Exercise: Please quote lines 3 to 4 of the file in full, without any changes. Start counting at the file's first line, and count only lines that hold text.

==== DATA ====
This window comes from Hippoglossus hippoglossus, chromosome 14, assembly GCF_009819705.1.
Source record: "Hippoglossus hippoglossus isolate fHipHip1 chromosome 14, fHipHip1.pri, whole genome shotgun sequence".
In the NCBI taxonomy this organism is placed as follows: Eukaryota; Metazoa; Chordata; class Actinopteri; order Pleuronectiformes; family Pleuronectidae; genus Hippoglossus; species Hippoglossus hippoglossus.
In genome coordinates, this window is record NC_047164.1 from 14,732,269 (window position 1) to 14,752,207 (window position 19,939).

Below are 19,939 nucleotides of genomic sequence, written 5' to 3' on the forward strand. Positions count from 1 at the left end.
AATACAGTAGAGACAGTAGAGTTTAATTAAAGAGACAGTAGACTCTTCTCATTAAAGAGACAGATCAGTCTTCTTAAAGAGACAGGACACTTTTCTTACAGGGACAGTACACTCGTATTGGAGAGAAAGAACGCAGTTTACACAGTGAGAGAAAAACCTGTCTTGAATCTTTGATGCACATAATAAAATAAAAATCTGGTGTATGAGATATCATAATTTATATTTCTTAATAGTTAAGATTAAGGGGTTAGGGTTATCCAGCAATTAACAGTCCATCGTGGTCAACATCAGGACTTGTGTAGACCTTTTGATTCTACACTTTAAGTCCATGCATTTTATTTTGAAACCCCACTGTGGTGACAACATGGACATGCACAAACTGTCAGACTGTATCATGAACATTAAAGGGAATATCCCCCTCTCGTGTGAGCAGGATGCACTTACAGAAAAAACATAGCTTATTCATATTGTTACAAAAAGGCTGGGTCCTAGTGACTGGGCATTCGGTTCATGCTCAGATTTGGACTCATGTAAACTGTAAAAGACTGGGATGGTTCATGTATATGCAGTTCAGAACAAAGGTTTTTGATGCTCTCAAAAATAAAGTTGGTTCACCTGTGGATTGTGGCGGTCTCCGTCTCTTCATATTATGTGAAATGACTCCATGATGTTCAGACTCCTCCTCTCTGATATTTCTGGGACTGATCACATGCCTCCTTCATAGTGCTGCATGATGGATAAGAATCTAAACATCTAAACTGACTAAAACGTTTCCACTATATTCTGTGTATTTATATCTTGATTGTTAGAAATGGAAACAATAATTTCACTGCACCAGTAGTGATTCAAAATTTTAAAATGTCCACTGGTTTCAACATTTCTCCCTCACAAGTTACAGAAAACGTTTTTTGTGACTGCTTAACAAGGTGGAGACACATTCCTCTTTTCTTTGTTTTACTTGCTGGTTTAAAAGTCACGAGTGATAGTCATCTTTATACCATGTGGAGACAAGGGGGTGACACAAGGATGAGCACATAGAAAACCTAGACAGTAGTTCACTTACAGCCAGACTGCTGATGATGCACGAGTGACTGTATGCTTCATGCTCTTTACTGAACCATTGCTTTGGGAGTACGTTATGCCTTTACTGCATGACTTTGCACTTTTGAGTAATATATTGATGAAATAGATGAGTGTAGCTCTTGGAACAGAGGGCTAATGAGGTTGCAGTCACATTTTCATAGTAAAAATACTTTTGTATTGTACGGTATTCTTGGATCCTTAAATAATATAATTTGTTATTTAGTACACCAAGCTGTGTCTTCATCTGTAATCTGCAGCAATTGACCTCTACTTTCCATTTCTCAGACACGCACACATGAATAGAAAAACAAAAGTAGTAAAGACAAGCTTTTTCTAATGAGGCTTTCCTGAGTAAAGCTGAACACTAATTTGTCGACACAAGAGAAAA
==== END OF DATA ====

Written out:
In the NCBI taxonomy this organism is placed as follows: Eukaryota; Metazoa; Chordata; class Actinopteri; order Pleuronectiformes; family Pleuronectidae; genus Hippoglossus; species Hippoglossus hippoglossus.
In genome coordinates, this window is record NC_047164.1 from 14,732,269 (window position 1) to 14,752,207 (window position 19,939).